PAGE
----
Everything gets slow, stops.

“Remnants” by Jim Handlin

1
Everything gets slow, stops.
I reread the telegram.

2
I remember the squirrel dead
at the end of the driveway.
The body thrown up on the grass
next to the azalea.
The red where the car hit
so different from the red
of the bush.
All that day and the next
I thought of ways
to stay close to my mother.

3
They auction off the contents
of the estate. Limoges and
cloisonné, piece after piece.
The bed she slept in, her silver
tea set. I notice cobwebs
in corners, dust, places
where the wallpaper’s faded/
Her painting for some other wall,
her gold for someone else’s finger.
Outside taillights slash the night:
red and more red.

[via DesignObserver article about Poetry magazine redesign]

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The world never stops

When do we stop? When can we stop? When do we allow ourselves to stop and feel shock and grief and anger and injustice and turmoil and the deep truth that something is wrong? When something happens that might give us some perspective on what is truly important in life, we have to keep on working on “non-important” stuff? Because our lives are filled with important “non-important” stuff?

I woke up this morning, and my roommate told me that UT is on lockdown because someone opened fire in the PCL library and has now died from self-inflicted wounds. The police are looking for a possible second suspect. Her classes have been cancelled, she can’t go to campus, but she’s probably going to bike somewhere else to get her work done.

My gut and mind are full of dread. I immediately jump on Twitter to see what’s being said. There are only maybe 5 tweets in this morning’s stream among design links, promo tweets, regular Twitter conversation. Makes sense; not everyone is in Austin, and not even everyone in Austin needs to care, or needs to Tweet about it. Or would even know.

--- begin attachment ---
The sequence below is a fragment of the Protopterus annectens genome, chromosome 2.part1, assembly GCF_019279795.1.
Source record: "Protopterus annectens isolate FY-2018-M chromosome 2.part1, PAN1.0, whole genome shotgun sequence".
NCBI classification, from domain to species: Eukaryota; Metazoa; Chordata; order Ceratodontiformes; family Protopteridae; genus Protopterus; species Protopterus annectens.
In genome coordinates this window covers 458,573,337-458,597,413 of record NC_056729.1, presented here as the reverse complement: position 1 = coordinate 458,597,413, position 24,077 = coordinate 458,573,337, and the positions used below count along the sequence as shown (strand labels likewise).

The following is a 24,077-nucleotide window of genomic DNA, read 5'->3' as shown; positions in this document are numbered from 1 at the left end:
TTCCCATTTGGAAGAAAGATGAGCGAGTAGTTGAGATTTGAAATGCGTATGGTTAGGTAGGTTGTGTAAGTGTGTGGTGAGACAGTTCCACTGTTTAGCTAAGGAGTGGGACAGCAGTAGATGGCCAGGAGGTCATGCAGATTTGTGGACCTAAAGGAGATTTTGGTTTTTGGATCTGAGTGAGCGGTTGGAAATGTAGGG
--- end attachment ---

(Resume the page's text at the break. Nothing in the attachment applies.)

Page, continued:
If my roommate weren’t a current Longhorn, I would probably still be oblivious to what’s happening fifteen blocks away from me, since I don’t tap into the local news on a regular basis.

My gut and mind are full of dread. Part of me wants to stay paralyzed…but another part of me has a to-do list to get to, client work to complete, homework to get a jump on. I’ll stay conflicted, even as I know after this blog post, I’ll suppress the shock and move back into the day-to-day tasks that need to be done. The part of me who wants to stop will still be crying “foul play” in my heart.

Just as it did on 9/11. If that was a time to stop, it would have been then, right? Did ALL of New York City stop? It would have been okay to, in the city itself. In Houston, we could feel it, but we weren’t there. After dinner the night of 9/11, my mom told me stories of her co-workers (from the NY office of her company) who had been on the subway and then come up with the stream of masses after the trains stopped running. He walked two hours to get home. My brother had the news on in the living room and that surreal footage of the planes hitting the towers looping again and again.